Larry Puglia, manager of T. Rowe Price Blue Chip Growth since 1993.
(MONEY Magazine) -- These are tough times for investors who favor fast-growing companies. With the economy stalling, identifying high-quality businesses that can deliver strong profit growth is harder than ever.
It's a challenge that Larry Puglia is quite familiar with. Puglia has led T. Rowe Price Blue Chip Growth () (a member of our MONEY 70 recommended list) since 1993, a period that includes both boom and bust.
Puglia spoke with MONEY editor-at-large Penelope Wang.
The markets have really been rocky lately. How worried do you think investors should be about the economy?
Generally speaking, volatility creates buying opportunities. And I think this will end up being a good example of that principle.
That said, this time around there are perplexing components that I've never seen before during my 18 years as a fund manager -- questions over sovereign-debt issues in Europe and the intractable problems in the U.S. debt negotiations.
What does that uncertainty mean for profits and economic growth?
Earnings in the second quarter were quite strong, though not as strong as in the first quarter.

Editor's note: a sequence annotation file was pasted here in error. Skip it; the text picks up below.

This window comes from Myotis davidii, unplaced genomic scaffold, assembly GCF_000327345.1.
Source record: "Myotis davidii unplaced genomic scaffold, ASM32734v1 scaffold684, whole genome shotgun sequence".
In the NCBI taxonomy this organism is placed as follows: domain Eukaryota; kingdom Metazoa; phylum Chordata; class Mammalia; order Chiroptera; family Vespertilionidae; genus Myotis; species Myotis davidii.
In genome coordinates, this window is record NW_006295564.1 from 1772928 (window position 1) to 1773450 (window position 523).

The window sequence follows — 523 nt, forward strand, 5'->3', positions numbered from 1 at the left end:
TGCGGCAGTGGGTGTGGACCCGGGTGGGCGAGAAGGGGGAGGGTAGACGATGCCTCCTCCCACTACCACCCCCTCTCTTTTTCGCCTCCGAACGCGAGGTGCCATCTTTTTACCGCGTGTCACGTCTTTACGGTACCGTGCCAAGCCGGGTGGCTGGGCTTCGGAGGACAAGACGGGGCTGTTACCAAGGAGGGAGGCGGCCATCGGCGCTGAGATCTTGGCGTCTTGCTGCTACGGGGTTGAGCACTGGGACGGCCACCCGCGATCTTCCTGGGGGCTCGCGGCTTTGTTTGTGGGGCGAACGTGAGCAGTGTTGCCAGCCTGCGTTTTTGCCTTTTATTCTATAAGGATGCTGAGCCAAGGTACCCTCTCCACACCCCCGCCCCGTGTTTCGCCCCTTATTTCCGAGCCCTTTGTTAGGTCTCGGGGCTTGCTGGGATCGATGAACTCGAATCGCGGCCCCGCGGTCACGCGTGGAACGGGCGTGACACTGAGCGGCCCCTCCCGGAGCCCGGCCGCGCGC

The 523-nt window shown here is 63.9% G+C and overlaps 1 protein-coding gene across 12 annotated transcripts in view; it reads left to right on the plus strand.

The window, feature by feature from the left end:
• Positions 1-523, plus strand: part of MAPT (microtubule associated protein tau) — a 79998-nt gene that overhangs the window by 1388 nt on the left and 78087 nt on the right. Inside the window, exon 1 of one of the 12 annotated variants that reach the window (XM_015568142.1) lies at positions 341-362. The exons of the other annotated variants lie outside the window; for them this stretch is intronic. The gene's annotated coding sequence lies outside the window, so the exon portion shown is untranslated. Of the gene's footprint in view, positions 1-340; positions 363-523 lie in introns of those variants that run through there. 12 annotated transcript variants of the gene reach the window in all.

The economy and profits could be headed for a meaningful slowdown. It may not technically end up being another recession, but it will feel a lot like one.
Do you think fast-growing companies can still be found in this economy?
There are a number of tech companies that we think will continue to deliver profits, even in a flat economy. Google (Fortune 500) is successfully turning clicks into ad sales on multiple platforms, including mobile phones and YouTube. Apple ( , Fortune 500) , our largest position, saw its revenue grow 82% in the most recent quarter. We also think China will be adopting the iPhone and iPad in a meaningful way.,
Is that where the growth is -- abroad, in places like China?
Growth is probably slowing not just in the U.S. but on a global basis.
However, to the extent that growth is stronger in markets outside the U.S., we can access that by owning companies with significant operations abroad.
Over 40% of the revenue and earnings for our portfolio holdings are generated outside the U.S. And exposure to Asia is an important growth driver for holdings in a variety of industries -- for example, McDonald's (Fortune 500), Starbucks ( , Fortune 500) , and United Technologies ( , Fortune 500).,
Two of those three are consumer companies. Aren't these types of stocks vulnerable in an economic downturn?
Some consumer discretionary stocks are well positioned for a downturn. Even if we go into a recession, people will be looking to Priceline (Fortune 500) . Its sales from abroad grew 60% in the most recent quarter, thanks to rising demand for high-end merchandise in fast-growing countries.) for ways to stretch their travel dollars. We also like Polo Ralph Lauren ( ,
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